In brief, we envision a pluralistic system of schools in America that produces much better outcomes for students. Based on research evidence, and hard-earned experience, we see the following state policy levers as essential for achieving this vision:
Standards, assessments, and accountability
- Academic standards that aim for readiness in college, career, and citizenship. These standards—in English language arts and math, but also science, history, civics, and other academic subjects—set the foundation for appropriately challenging curriculum and instruction. They also identify the key knowledge and skills that students need to be on track for success after high school—and make it possible to determine if and when students are falling behind.
- Regular, high-quality, aligned assessments. Such assessments generate essential information for parents and the public about student and school performance and progress. The best assessments encourage the kind of teaching we would want for all students— inspiring, engaging, and cognitively challenging—i.e., they are tests worth preparing students to do well on.
- School ratings focused primarily—but not exclusively—on academic progress and outcomes. Such ratings provide transparency, for the public and parents alike, and helpful pressure on our schools to keep their focus on improvement. The clearer the labels the better. Broadening these systems to include valid and reliable measures beyond test scores is certainly appropriate, but at their heart these systems should answer the question of whether schools are helping their students make progress toward success in the real world.
- Strategies for intervening in, and/or replacing, chronically low-performing schools. This is the “accountability” part of the “accountability movement,” and it’s by far the toughest. While the national results from efforts like the School Improvement Grants program have disappointed, a few states and local communities can point to turnaround efforts that have worked. Some reformers would prefer to double-down on such strategies, while others are comfortable moving more immediately, and aggressively, to replacing low performing institutions with new schools, including new charter schools. But we all agree that direct state or local action is necessary when schools fail to improve year after year.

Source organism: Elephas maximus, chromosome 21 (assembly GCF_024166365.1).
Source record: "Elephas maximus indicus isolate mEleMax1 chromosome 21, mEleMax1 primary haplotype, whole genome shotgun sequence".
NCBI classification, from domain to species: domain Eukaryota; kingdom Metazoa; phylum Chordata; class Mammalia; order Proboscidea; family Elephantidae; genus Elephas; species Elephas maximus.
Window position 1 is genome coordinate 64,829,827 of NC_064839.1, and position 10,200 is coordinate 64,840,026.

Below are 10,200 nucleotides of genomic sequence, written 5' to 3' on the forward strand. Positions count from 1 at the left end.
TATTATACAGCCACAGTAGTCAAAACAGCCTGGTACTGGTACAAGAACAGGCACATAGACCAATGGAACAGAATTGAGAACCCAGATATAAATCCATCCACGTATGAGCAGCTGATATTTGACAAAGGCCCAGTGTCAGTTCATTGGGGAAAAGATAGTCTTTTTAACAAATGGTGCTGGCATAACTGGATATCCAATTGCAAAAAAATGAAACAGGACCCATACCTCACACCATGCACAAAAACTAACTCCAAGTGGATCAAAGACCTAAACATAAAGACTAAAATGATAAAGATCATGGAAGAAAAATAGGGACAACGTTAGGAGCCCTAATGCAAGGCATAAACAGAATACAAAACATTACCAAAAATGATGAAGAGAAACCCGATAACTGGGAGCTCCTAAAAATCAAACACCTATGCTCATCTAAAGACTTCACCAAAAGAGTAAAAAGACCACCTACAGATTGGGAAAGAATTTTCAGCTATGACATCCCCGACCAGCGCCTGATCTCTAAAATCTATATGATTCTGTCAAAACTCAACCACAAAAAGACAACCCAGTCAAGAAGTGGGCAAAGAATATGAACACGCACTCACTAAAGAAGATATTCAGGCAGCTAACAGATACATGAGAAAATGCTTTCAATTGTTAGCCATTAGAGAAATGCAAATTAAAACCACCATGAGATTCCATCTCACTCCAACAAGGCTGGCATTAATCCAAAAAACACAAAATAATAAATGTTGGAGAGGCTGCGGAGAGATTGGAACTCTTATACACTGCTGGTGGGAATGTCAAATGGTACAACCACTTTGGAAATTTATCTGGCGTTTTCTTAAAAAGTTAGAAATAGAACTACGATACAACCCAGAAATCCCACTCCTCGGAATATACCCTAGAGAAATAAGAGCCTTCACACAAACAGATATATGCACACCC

- High standards for entry into the teaching profession, combined with flexible pathways by which to enter. We need teachers and principals who themselves are well-educated, who understand the research evidence on effective practice, and can demonstrate an ability to help students make progress over the course of the school year. We are skeptical about traditional certification requirements, which are only loosely related to real quality and effectiveness, but we also reject the view that anybody can be a great teacher, regardless of their training.
- Feedback mechanisms to help teachers improve. While there’s debate among education reformers about the wisdom or usefulness of teacher evaluation systems linked to student test scores, everyone wants teachers to receive regular feedback on their practice so that they might improve their craft. States continue to have a role to play in disseminating evaluation and feedback tools that are the foundation of such a system. And we believe that if teachers are to receive tenure, states should demand evidence of their effectiveness beforehand.
- Compensation systems that recruit and retain strong teachers. In many states, teacher salaries and benefits are local issues, but where states play a role, the design of salary schedules, retirement offerings, and other benefits should be geared toward recruiting and retaining the most talented, most effective teachers possible. That generally means “front loading” teacher compensation much more than we do today—investing more resources in higher salaries in the early years of teachers’ careers, rather than delaying most of the payoff until teachers have spent decades in the classroom.